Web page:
My friend made this delicious chickpea curry, and some raw tzatziki and pita, and a quinoa breakfast dish. Needless to say we ate like champs. When we saw the brunch and lunch buffets we were even happier with our decision to pack our own food. The lunch buffet was an assortment of sandwiches, some salads, and dessert such as nanaimo bars. Being vegetarian, usually my only option for sandwiches is egg salad and these were on white bread. Each buffet costed $16 a person. I would have set myself back $32 to eat food that would have not been as nutritious or interesting to me, if I hadn’t packed my own.
Convenience always costs more than it’s worth though. We pay for it in terms of income, as well as in terms of health.
I wasn’t sure what to expect from this trial run initially. I will say that it definitely required more planning and time on my part to get ready for the trip. However, food sharing made it not so bad, gave us lots of options, and we were very happy that we didn’t have to succumb to the unhealthy and expensive food options that would have been our option otherwise. Also, we didn’t have to make a trip into town (55km away from the lodge) to obtain food so we could avoid the buffet. This is something a couple of my vegetarian friends did. Bringing our own food allowed us to have more time to do exactly what we wanted once we got out to the lodge, without being robbed to pay for convenience. I would say the trade off was fair then, and I actually look forward to traveling this way again. Instead of worrying about what I was going to eat, I spent more time taking in the sights, reading a book, and celebrating with friends. My friend and I both have a bit of sweet tooth though and were hankering for some sort of dessert, which neither of us made. The lodge sold gelato and I almost broke down a couple times and bought some. However, I resisted, and I know next time I will bring a treat with me.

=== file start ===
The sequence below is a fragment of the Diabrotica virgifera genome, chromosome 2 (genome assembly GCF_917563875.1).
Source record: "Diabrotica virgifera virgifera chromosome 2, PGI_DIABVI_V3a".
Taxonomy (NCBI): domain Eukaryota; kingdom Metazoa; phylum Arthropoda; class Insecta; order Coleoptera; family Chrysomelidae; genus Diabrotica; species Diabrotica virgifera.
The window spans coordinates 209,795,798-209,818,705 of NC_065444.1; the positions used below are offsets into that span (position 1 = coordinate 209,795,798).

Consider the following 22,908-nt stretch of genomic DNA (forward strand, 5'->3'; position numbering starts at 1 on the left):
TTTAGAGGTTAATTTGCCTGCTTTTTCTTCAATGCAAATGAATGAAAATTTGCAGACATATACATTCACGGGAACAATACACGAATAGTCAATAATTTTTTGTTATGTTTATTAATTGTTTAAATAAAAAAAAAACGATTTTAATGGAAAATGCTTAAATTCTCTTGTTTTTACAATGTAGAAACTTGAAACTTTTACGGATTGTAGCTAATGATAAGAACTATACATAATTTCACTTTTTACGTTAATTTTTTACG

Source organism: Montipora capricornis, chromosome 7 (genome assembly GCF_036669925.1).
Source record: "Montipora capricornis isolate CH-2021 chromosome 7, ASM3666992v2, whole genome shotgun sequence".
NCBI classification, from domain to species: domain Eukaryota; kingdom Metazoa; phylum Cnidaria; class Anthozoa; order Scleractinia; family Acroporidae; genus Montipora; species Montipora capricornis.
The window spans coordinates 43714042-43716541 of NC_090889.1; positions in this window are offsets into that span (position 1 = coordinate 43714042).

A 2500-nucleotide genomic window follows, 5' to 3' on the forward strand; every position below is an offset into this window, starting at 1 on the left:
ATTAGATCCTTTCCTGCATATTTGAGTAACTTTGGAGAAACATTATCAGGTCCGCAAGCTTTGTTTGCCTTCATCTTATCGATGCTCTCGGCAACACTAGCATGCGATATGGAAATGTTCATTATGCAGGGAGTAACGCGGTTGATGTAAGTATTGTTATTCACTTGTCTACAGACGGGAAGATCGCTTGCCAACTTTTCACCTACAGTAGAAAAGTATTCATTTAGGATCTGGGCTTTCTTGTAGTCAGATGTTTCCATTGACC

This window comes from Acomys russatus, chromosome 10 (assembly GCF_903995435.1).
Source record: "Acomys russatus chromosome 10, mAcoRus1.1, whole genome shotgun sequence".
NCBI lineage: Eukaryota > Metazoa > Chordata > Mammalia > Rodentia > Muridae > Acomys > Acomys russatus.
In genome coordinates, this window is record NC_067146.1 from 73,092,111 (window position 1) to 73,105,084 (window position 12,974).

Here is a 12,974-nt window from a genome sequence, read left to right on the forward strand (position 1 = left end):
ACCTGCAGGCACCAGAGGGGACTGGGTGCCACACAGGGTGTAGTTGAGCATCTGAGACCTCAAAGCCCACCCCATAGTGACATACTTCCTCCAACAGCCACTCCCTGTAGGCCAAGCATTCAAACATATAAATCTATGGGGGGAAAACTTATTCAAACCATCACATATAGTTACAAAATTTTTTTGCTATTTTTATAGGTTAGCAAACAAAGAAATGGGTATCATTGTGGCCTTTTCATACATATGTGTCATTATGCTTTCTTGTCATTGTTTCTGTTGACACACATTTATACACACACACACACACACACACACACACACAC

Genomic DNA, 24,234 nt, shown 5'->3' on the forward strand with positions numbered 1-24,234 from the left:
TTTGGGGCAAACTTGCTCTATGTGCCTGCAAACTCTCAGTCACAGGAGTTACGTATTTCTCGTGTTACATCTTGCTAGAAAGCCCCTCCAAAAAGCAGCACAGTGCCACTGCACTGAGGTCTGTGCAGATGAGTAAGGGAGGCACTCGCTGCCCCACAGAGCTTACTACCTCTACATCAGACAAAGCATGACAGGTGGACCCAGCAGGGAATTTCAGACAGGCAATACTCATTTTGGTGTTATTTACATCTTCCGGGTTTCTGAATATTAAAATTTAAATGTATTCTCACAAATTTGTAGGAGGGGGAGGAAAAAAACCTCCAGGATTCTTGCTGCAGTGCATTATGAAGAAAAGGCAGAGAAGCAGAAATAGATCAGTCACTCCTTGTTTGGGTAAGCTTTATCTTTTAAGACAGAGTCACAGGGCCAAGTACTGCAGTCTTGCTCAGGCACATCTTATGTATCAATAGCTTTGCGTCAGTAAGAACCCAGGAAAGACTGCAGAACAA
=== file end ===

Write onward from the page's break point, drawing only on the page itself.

What I like about buy nothing year so far, is that it is teaching me to slow down in life and put energy towards things that matter. For instance, if this was not buy nothing year I would not think twice about what food would be provided and eat whatever is around. Money would not even become a thing for me in terms of purchasing food, because hey, we all gotta eat. Changing my behavior to not spend money is inadvertently causing me to be healthier too. Instead of eating what is around and opting for unhealthy options or ridiculous restaurant portion sizes with high sodium, fat or whatever else is in the food, I know exactly what I’m eating and saving money doing it. This sounds like a win-win to me, plus I have additional money in my bank account.